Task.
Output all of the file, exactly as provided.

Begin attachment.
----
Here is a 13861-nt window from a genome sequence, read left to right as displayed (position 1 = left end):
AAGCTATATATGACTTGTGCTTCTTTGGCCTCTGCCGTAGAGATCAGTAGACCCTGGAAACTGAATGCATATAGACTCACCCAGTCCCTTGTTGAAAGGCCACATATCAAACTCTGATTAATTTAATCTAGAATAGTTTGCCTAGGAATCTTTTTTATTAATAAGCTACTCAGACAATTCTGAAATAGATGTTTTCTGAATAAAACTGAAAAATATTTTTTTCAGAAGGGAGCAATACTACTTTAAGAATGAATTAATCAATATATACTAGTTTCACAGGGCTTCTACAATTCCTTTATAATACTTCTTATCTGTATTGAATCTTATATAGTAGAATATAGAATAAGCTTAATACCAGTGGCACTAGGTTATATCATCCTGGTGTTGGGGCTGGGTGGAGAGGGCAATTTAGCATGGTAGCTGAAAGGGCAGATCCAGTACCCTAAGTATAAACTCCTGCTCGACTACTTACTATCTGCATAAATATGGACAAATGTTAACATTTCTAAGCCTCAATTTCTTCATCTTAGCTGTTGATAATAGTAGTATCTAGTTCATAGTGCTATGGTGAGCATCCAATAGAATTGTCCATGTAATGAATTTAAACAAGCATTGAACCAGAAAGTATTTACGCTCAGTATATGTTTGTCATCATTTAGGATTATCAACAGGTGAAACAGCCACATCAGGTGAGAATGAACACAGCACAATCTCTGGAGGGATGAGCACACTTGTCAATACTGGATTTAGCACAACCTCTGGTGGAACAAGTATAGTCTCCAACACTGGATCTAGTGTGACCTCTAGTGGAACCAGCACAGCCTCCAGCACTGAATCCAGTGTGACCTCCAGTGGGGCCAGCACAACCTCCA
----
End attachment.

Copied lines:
Here is a 13861-nt window from a genome sequence, read left to right as displayed (position 1 = left end):
AAGCTATATATGACTTGTGCTTCTTTGGCCTCTGCCGTAGAGATCAGTAGACCCTGGAAACTGAATGCATATAGACTCACCCAGTCCCTTGTTGAAAGGCCACATATCAAACTCTGATTAATTTAATCTAGAATAGTTTGCCTAGGAATCTTTTTTATTAATAAGCTACTCAGACAATTCTGAAATAGATGTTTTCTGAATAAAACTGAAAAATATTTTTTTCAGAAGGGAGCAATACTACTTTAAGAATGAATTAATCAATATATACTAGTTTCACAGGGCTTCTACAATTCCTTTATAATACTTCTTATCTGTATTGAATCTTATATAGTAGAATATAGAATAAGCTTAATACCAGTGGCACTAGGTTATATCATCCTGGTGTTGGGGCTGGGTGGAGAGGGCAATTTAGCATGGTAGCTGAAAGGGCAGATCCAGTACCCTAAGTATAAACTCCTGCTCGACTACTTACTATCTGCATAAATATGGACAAATGTTAACATTTCTAAGCCTCAATTTCTTCATCTTAGCTGTTGATAATAGTAGTATCTAGTTCATAGTGCTATGGTGAGCATCCAATAGAATTGTCCATGTAATGAATTTAAACAAGCATTGAACCAGAAAGTATTTACGCTCAGTATATGTTTGTCATCATTTAGGATTATCAACAGGTGAAACAGCCACATCAGGTGAGAATGAACACAGCACAATCTCTGGAGGGATGAGCACACTTGTCAATACTGGATTTAGCACAACCTCTGGTGGAACAAGTATAGTCTCCAACACTGGATCTAGTGTGACCTCTAGTGGAACCAGCACAGCCTCCAGCACTGAATCCAGTGTGACCTCCAGTGGGGCCAGCACAACCTCCA